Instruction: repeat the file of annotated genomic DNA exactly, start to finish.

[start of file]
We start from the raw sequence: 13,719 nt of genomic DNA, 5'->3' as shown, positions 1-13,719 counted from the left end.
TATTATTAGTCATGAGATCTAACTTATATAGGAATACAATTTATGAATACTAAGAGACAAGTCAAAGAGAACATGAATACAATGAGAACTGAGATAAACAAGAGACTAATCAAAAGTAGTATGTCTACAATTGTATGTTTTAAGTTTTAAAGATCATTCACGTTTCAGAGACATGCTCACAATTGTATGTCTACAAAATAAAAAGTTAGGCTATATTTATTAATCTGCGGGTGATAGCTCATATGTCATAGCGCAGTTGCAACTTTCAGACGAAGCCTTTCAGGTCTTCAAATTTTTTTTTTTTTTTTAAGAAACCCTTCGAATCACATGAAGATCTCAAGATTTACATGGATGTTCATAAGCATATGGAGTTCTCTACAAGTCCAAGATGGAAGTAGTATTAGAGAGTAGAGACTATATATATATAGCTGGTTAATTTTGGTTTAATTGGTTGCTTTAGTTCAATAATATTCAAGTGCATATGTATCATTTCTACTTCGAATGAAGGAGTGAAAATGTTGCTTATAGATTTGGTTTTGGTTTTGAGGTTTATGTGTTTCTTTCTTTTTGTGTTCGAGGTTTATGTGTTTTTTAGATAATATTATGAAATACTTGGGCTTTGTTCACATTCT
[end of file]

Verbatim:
We start from the raw sequence: 13,719 nt of genomic DNA, 5'->3' as shown, positions 1-13,719 counted from the left end.
TATTATTAGTCATGAGATCTAACTTATATAGGAATACAATTTATGAATACTAAGAGACAAGTCAAAGAGAACATGAATACAATGAGAACTGAGATAAACAAGAGACTAATCAAAAGTAGTATGTCTACAATTGTATGTTTTAAGTTTTAAAGATCATTCACGTTTCAGAGACATGCTCACAATTGTATGTCTACAAAATAAAAAGTTAGGCTATATTTATTAATCTGCGGGTGATAGCTCATATGTCATAGCGCAGTTGCAACTTTCAGACGAAGCCTTTCAGGTCTTCAAATTTTTTTTTTTTTTTTAAGAAACCCTTCGAATCACATGAAGATCTCAAGATTTACATGGATGTTCATAAGCATATGGAGTTCTCTACAAGTCCAAGATGGAAGTAGTATTAGAGAGTAGAGACTATATATATATAGCTGGTTAATTTTGGTTTAATTGGTTGCTTTAGTTCAATAATATTCAAGTGCATATGTATCATTTCTACTTCGAATGAAGGAGTGAAAATGTTGCTTATAGATTTGGTTTTGGTTTTGAGGTTTATGTGTTTCTTTCTTTTTGTGTTCGAGGTTTATGTGTTTTTTAGATAATATTATGAAATACTTGGGCTTTGTTCACATTCT